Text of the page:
* Addendum A:
- The ingenious Tuskfish breaks open hard-shelled clams by cracking them against coral outcrops. This is the first time that this behavior has been filmed professionally in detail.
- Giant Trevally fish aggregate off a beach from which fledgling terns are learning to fly. If the birds land on the water, the Giant Trevallies will attack from beneath. Most incredibly though, if the birds are flying low enough to the surface of the water the Giant Trevallies will launch themselves out of the water and grab them in mid-air! This was a “fisherman’s tale” that proved true – the predatory behavior of these aerial predators had not been studied before.
- Grouper fish use the fish equivalent of sign language to reach across the vertebrate-invertebrate divide and encourage another species to help them hunt. Until now, this kind of gesturing behavior has been associated mainly with apes and birds such as ravens.
- In New Zealand, False Killer whales form relationships with Bottlenose dolphins – an entirely different species. Both False Killers and dolphins have been documented socializing and foraging together. This is the first time this behavior has been filmed professionally and it was filmed by the Blue Planet II team both from the air and underwater.
- Working from science and exploration vessel the Alucia, the Blue Planet II “Deep” team and scientists mounted an expedition off the central coast of Chile to film Humboldt squid from a submersible. The team captured squid hunting at depth – and even cannibalism. This was the first sub dive into the squid zone.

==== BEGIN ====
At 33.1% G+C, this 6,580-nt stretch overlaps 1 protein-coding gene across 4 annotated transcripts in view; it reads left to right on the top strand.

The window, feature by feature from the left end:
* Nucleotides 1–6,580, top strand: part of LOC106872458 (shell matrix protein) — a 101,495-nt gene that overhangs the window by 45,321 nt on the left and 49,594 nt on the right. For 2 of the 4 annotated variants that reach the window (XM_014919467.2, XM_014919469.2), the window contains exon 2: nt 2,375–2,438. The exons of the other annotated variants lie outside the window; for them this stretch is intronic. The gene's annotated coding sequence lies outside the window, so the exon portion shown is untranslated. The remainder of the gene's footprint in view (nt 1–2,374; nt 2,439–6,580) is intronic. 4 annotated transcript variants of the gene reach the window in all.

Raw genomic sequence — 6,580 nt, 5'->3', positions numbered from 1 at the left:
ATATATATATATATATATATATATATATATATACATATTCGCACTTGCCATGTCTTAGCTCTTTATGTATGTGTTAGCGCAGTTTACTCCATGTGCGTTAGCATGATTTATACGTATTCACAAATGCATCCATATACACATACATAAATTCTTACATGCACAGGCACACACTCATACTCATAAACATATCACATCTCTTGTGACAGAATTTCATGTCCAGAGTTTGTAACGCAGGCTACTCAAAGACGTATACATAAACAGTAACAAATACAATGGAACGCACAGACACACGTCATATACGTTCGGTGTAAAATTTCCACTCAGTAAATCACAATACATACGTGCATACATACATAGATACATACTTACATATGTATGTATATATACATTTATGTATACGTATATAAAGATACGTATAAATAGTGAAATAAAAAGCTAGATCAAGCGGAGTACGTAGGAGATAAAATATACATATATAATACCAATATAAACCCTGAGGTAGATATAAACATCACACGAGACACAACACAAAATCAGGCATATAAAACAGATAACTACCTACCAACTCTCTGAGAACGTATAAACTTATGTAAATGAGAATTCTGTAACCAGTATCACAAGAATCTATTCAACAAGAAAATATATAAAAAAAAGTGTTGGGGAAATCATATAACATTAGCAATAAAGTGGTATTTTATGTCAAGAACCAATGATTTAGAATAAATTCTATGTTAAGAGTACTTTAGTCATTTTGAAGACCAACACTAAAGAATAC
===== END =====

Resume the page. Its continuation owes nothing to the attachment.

- For the very first time, the Blue Planet II “Deep” team has filmed violent eruptions from methane volcanoes, of bubbles of gas the size of basketballs shooting out of the seabed almost a half-mile down.
- No human has ever before been to where the “Deep” team landed on its final filming expedition – a thousand meters beneath shifting icebergs the size of a city-block off the tip of the Antarctic Peninsula. The Blue Planet II team were the first humans to film, from manned submersibles, the unimaginable abundance of life from fish with anti-freeze in their blood to fields of giant sponges and swarms of krill that glow in the dark.
- Male and female shrimp enter the Venus Flower Basket sponge when they are small, but eventually become too big to get out. This means that they spend the rest of their lives entrapped inside. This is the first time that these shrimp have been filmed in situ in the deep sea.
- In Hanifaru, when plankton levels become dense, chains of feeding Manta rays loop around to form a “cyclone” of as many as 150 Reef Manta rays. This was filmed for the first time from the air.
- Silky sharks and Blacktip sharks were filmed rubbing up against pregnant Whale sharks in the Galapagos for the first time.
- The octopus grabs shells and rocks in its suckers and uses them as body armor as a camouflage and physical defense strategy against predators like sharks. This behavior was discovered by naturalist Craig Forster and is new to science.
- Sea lions work together to hunt tuna in a labyrinth of small bays in the Galapagos Islands – a behavior not filmed professionally until Blue Planet II.